If you feel you are starting to experience burnout from work, we have some ways to identify the signs of employee burnout and how you can combat them.
Before starting your workweek, take note of your baby’s rhythms of sleep, feeding, and playing in an attempt to plan your days around them effectively. You can then prepare for the chaos that may occur in that little bit of order you have created for your family. Always waiting for an extended period of uninterrupted work time isn’t productive. You should take advantage of any short quiet time you get to finish priority work.
Below is an example of a work schedule balancing work and life. This varies, of course, depending on whether you are a single home parent or you have a part-time or full-time job.
|Baby’s morning sleep||Parents catch up on work emails|
|Baby’s playtime with Dad||Mom makes phone call’s/project work|
|Baby’s feeding with Mom / Dad time to himself|
|Baby’s afternoon nap time||Parents take conference calls|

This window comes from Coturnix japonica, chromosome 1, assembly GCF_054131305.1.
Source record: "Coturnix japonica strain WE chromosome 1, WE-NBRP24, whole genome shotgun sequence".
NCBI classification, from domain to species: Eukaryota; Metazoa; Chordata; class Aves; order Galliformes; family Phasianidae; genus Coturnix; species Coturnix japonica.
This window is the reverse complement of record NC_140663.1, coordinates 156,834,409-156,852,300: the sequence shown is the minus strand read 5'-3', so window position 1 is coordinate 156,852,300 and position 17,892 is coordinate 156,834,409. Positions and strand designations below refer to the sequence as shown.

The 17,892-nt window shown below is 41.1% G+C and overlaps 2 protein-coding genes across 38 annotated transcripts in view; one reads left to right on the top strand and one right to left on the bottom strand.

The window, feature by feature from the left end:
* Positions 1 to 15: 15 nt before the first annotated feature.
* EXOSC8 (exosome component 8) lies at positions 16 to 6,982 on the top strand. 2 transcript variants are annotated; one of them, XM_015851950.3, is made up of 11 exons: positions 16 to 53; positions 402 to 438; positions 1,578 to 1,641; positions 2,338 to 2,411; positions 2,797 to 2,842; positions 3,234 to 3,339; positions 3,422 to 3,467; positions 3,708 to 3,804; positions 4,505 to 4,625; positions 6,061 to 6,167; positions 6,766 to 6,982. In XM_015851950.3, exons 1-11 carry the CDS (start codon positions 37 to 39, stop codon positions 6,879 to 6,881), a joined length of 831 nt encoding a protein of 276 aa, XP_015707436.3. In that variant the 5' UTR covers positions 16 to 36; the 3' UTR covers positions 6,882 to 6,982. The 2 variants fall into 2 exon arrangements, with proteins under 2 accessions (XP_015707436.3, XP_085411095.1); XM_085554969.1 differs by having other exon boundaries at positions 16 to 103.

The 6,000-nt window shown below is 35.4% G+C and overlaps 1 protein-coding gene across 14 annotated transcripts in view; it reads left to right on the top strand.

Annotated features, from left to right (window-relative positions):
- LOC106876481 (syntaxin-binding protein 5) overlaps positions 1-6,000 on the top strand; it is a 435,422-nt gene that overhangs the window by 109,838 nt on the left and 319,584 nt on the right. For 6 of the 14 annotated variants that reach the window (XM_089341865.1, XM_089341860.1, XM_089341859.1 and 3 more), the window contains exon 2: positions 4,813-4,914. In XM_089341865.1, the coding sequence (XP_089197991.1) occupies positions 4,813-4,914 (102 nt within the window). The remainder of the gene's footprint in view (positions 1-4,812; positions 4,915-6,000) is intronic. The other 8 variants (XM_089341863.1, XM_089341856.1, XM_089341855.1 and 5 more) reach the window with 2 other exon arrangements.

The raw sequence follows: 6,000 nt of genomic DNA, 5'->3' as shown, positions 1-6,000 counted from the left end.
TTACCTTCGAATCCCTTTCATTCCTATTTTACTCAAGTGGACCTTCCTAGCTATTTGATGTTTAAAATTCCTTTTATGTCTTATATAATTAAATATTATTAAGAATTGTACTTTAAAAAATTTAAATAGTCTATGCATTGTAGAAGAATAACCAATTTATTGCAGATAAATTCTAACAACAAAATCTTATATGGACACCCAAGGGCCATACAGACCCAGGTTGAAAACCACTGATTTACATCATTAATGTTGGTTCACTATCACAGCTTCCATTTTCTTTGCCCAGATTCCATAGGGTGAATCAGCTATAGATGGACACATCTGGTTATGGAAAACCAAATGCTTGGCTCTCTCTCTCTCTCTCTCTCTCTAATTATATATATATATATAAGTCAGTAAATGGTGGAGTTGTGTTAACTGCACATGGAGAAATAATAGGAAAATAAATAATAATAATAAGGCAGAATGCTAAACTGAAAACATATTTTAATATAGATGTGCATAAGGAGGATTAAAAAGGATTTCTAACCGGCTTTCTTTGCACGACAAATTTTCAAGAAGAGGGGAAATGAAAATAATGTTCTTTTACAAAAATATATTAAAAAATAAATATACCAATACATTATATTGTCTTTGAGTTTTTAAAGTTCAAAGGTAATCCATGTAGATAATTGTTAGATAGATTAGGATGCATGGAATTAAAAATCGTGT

|Walk with Dad / Mom time to herself|
|Dinner time together|
|Washing and playtime with Dad||
Mom finishes her work project
|Baby’s bedtime - Mom||Dad finishes work project|
How do I get work done with a baby?
Once you have a loose schedule in place or at least a set of goals or tasks to achieve, the next step is utilizing it. Here are a few tips to follow to maximize your productivity when working at home with your little one.
Know yourself and your baby
Find out how you work best, whether it is in the morning before your children wake up or after they have fallen asleep at night, and keep this time to finish the work where you are going to need the most focus.